And that’s the rub. You’ll end up spending hours experimenting with and adjusting gambits to find something that works, just to have to change things up completely for a new fight. You can’t save behavioral patterns and swap them in and out on the fly, you have to completely reprogram them piece by piece. We like the system, we just wish it were a little smarter.
Instead of cookie-cutter characters meant to fill specific roles (i.e. meat shield, healer, thief, etc.), Final Fantasy XII introduces the license board. Essentially a gigantic tech orchard, your choices here determine everything from what spells and skills you can use to what types of armor and weapons you can equip. This provides an unprecedented level of flexibility, but it’s also a lot of work. We’d like to be able to just buy the “Sword” license, rather than purchase one for every single sword we ever find.
Money is tight in Ivalice and equipment is expensive, so you have to pay close attention to what you’re buying, who can use it, and how much it costs. This requires a ton of flipping back and forth between license, vendor, and equipment screens, which feels like a waste of time. For a new car, Final Fantasy XII gets pretty clunky.
Your normal monster encounters, on the other hand, are Porsche smooth. You’ll freely run your three member party in and out of battle with all the familiar commands (Attack, Spell, Technique) accessible at the tap of a button. The underlying mechanics still rely on action bars filling up and turns being taken, so what you’re playing is actually a hybrid of real-time action and turn-based strategy. By default, bringing up the menu pauses the action while you sift through commands, giving you time to plan out your actions.
Changing to Active mode, on the other hand, really makes the fights fly by like never before, because the action doesn’t pause while you fish around in menus. This, in combination with your Gambit settings, makes grinding through weak monsters a breeze.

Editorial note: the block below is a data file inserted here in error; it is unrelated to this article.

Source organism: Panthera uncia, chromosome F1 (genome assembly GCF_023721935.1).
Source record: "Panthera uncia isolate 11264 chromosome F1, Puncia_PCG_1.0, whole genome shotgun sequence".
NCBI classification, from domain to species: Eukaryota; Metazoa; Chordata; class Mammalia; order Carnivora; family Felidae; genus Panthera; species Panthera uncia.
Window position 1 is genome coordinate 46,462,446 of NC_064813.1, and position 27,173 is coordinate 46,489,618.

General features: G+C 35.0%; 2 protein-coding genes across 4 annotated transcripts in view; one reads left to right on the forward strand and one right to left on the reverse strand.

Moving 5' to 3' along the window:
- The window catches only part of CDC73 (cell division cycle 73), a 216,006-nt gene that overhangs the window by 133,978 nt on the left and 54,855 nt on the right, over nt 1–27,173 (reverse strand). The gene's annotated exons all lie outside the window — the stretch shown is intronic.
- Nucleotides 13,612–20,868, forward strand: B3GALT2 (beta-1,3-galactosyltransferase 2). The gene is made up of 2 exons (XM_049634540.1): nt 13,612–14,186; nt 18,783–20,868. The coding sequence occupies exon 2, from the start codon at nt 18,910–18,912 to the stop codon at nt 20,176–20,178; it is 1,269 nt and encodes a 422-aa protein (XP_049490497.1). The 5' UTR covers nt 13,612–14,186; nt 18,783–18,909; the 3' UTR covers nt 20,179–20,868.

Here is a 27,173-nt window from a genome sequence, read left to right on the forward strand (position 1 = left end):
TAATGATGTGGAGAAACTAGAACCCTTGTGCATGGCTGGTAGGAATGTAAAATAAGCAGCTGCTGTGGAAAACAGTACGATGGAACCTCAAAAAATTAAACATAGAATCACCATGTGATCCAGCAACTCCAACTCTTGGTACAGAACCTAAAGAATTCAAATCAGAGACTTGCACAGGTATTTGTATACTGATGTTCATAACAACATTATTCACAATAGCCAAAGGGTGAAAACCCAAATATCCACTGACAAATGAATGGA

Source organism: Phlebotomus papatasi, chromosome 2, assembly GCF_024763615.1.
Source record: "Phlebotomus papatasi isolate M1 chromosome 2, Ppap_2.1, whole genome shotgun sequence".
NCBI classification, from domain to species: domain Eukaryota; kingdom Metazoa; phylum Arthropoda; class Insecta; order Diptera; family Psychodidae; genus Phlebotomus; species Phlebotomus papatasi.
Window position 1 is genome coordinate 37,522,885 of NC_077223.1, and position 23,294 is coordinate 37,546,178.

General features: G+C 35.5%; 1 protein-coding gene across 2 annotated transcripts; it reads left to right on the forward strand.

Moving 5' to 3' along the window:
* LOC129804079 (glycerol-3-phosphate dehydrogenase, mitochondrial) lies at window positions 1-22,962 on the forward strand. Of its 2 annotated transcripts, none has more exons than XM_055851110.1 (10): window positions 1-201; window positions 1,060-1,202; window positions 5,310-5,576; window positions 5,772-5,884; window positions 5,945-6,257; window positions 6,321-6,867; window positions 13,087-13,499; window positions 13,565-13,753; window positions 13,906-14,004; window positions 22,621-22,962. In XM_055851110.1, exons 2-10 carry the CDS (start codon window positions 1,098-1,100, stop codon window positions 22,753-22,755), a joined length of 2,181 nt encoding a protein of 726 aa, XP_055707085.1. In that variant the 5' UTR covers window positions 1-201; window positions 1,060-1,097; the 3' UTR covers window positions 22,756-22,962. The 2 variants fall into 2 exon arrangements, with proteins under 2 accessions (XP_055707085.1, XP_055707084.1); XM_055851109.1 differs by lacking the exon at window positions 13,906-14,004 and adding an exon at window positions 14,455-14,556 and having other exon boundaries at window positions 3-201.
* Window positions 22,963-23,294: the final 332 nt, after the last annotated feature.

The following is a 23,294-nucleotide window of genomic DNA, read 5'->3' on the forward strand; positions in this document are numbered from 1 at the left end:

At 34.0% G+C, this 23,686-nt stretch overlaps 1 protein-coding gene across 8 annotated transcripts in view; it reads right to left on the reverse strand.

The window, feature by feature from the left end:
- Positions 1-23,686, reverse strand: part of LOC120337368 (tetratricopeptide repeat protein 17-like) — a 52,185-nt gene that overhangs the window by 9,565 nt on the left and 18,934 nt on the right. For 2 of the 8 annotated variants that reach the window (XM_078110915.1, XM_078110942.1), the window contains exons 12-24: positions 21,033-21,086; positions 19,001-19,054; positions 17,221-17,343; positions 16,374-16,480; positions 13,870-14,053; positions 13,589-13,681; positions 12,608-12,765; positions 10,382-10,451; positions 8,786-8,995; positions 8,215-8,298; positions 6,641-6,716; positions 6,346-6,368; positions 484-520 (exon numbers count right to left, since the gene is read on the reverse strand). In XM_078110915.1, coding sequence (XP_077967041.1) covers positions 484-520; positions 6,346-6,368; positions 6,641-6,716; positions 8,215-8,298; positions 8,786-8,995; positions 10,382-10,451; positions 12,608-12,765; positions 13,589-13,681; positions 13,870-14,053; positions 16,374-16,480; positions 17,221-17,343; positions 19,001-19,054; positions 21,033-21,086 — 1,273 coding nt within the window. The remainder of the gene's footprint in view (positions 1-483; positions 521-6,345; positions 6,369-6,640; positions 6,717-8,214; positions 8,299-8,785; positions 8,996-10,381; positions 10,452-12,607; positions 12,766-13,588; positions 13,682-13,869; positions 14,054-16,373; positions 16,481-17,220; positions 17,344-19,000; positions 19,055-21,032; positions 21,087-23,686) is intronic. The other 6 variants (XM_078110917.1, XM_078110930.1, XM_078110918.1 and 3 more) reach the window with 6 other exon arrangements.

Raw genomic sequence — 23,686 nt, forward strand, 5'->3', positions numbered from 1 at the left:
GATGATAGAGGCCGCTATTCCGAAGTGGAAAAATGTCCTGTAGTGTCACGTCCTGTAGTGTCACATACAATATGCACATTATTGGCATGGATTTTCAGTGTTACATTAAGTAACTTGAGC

Bosses are much harder on multiple levels, and require intense menu acrobatics to simply stay alive. They’re extremely aggressive, hit hard, and spew all manner of status effects. The good news is they’re extremely challenging, and you feel great when you beat them. The bad news is the battle system doesn’t allow for quick heals or status ailment fixes, so you’ll have to spend what feels like eons flipping through everybody’s menus for spells and potions to execute acts that, in game time, take moments. My kingdom for a heal button.
The quickening system replaces limit breaks, and can be helpful in rough boss brawls, but not without a cost. If multiple characters have quickenings, they can be chained together for seriously massive damage. However, where limit breaks became available as characters took damage, quickenings require entire mana bars, which they completely consume. Unless a quickening kills your opponent, you’re better off not using it.
All in all, Final Fantasy XII is a great looking, well-written beast of an RPG, though some of its technical aspects could’ve operated more smoothly. We don’t like the fact that everything feels unorganized, or that we still have to spend so much time with menus, but we love the story and the world and the humongous levels of customization. This is definitely a kingdom worth saving for.